Jun 12, 2013, 1:04 PM, Posted by Jeff Meade
More than a dozen bicycles are stacked upright on a pair of racks in a sweltering New Brunswick warehouse. Most of the bikes are low-end Huffys and Schwinns, the kind of models you might pick up at a Walmart for under a hundred bucks, like a child’s powder blue two-wheeler, with scuffed white tires, banana seat, adorned with dog and kitty decals. One or two—like a sleek, sturdy Cannondale—are more expensive models, aimed at serious cyclists.
In too many cases, bikes like these would have been destined for the landfill. Not so these bicycles. They’re getting a second lease on life—chains cleaned and re-lubricated, bald or flat tires replaced, crooked handlebars re-aligned, here and there a spot of touch-up paint. Soon they’ll be sold, heavily discounted—as low as $10, as high as $120 for the high-end models—to residents who otherwise would be unable to afford this economical, healthful and fun mode of urban transportation.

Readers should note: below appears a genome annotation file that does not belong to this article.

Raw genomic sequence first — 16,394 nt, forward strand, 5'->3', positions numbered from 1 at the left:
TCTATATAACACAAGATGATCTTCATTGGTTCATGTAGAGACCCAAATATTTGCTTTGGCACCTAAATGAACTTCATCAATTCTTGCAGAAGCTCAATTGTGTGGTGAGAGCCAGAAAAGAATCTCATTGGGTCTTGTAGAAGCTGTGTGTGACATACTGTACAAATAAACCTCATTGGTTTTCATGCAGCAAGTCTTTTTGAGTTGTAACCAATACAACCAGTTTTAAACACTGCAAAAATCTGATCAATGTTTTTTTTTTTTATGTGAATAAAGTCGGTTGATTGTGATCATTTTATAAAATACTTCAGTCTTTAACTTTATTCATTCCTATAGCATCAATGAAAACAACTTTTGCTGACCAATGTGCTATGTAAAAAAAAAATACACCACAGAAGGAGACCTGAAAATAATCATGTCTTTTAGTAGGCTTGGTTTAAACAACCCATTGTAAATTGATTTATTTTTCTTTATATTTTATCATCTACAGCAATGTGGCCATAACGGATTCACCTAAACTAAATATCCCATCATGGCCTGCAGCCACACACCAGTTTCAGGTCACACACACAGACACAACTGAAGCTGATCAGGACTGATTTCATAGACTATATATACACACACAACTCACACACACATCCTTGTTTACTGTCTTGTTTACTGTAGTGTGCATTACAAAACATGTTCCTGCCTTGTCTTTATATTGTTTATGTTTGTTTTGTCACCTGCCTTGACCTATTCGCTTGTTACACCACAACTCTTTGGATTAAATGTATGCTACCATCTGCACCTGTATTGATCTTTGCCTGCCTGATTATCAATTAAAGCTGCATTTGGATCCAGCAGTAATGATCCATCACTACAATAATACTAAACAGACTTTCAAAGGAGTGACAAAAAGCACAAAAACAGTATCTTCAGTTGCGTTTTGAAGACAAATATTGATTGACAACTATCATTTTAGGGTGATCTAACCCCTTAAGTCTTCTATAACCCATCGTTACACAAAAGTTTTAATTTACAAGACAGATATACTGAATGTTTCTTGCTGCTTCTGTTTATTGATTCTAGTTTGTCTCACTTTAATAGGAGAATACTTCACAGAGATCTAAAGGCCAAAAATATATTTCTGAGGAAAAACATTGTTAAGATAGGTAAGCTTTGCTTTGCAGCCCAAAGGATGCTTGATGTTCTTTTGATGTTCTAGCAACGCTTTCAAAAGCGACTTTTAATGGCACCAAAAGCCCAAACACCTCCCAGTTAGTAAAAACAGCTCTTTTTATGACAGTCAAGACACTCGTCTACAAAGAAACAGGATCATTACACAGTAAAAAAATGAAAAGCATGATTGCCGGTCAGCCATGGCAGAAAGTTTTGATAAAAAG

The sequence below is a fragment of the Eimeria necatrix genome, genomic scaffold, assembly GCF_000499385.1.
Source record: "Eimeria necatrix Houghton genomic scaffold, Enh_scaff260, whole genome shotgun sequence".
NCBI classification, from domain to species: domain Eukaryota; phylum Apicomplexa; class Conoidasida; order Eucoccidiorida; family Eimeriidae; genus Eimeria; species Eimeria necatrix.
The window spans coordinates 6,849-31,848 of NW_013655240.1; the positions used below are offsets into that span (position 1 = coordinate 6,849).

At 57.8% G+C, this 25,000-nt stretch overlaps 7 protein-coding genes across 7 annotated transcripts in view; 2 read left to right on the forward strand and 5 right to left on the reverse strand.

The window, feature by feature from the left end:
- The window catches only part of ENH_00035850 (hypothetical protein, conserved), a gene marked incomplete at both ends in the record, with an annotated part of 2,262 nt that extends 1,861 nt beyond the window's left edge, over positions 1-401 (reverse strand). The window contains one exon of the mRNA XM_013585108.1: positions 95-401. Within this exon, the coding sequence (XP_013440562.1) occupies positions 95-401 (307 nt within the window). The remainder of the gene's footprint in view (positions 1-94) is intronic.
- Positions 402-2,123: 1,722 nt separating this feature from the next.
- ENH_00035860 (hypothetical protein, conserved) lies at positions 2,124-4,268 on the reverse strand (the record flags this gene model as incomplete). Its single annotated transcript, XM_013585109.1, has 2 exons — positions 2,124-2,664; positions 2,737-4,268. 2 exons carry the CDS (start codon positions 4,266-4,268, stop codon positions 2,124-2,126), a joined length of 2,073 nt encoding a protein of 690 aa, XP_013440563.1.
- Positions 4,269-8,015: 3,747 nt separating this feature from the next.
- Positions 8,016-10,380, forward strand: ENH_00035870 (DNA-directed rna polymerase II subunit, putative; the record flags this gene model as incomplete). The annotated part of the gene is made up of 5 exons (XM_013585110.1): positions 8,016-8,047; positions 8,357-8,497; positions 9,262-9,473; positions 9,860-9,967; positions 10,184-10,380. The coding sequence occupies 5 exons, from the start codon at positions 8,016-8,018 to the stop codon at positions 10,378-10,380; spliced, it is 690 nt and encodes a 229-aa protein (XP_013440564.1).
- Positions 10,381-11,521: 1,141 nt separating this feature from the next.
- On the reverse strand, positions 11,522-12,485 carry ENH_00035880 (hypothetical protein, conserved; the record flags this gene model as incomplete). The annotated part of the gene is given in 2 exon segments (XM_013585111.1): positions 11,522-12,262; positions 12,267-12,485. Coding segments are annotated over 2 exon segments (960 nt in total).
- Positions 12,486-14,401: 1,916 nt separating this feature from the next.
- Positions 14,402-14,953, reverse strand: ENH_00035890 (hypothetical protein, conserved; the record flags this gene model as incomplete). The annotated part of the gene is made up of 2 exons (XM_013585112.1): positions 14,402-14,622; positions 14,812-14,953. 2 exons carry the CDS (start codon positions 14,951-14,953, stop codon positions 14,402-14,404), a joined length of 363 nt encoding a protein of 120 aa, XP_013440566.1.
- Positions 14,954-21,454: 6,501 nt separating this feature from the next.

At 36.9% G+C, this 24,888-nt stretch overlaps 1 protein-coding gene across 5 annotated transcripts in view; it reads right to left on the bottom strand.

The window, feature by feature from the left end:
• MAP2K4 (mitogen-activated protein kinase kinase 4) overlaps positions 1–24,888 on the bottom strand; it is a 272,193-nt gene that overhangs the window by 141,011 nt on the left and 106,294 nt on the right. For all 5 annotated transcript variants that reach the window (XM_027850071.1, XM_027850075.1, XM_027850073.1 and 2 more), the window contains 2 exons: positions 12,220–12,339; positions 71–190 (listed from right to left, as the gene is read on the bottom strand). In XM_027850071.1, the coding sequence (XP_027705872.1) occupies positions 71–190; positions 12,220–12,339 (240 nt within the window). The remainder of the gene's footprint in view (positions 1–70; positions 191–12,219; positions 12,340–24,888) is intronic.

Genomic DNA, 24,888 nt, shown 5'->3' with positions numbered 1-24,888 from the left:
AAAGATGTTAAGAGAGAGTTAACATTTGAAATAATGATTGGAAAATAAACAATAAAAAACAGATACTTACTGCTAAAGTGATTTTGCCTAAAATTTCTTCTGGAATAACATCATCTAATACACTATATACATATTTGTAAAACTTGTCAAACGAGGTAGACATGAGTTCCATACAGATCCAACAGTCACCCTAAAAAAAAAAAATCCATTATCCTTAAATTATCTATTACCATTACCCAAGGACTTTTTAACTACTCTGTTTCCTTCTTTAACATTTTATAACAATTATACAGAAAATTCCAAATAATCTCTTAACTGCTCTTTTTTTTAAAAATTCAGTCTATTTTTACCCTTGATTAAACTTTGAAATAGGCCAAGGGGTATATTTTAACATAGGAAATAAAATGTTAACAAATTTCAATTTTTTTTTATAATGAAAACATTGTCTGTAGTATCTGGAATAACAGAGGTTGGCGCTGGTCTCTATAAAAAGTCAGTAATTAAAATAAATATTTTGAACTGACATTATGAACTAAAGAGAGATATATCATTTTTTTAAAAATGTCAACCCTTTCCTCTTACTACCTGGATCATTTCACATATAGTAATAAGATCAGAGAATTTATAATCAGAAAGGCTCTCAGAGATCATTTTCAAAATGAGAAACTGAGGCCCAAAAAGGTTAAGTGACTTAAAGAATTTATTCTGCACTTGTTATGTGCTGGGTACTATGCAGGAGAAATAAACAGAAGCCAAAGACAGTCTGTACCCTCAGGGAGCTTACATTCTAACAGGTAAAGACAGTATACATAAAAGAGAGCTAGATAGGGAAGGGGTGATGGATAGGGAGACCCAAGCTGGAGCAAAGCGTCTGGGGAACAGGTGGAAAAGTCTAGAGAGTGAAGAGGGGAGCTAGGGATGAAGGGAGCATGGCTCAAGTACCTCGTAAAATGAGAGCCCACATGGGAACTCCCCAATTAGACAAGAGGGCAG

The New Brunswick Bike Exchange is a nascent project of the non-profit organization PRAB (Puerto Rican Action Board), which is a partner of the Foundation’s statewide New Jersey Partnership for Healthy Kids program. The Partnership focuses on efforts to combat the childhood obesity epidemic.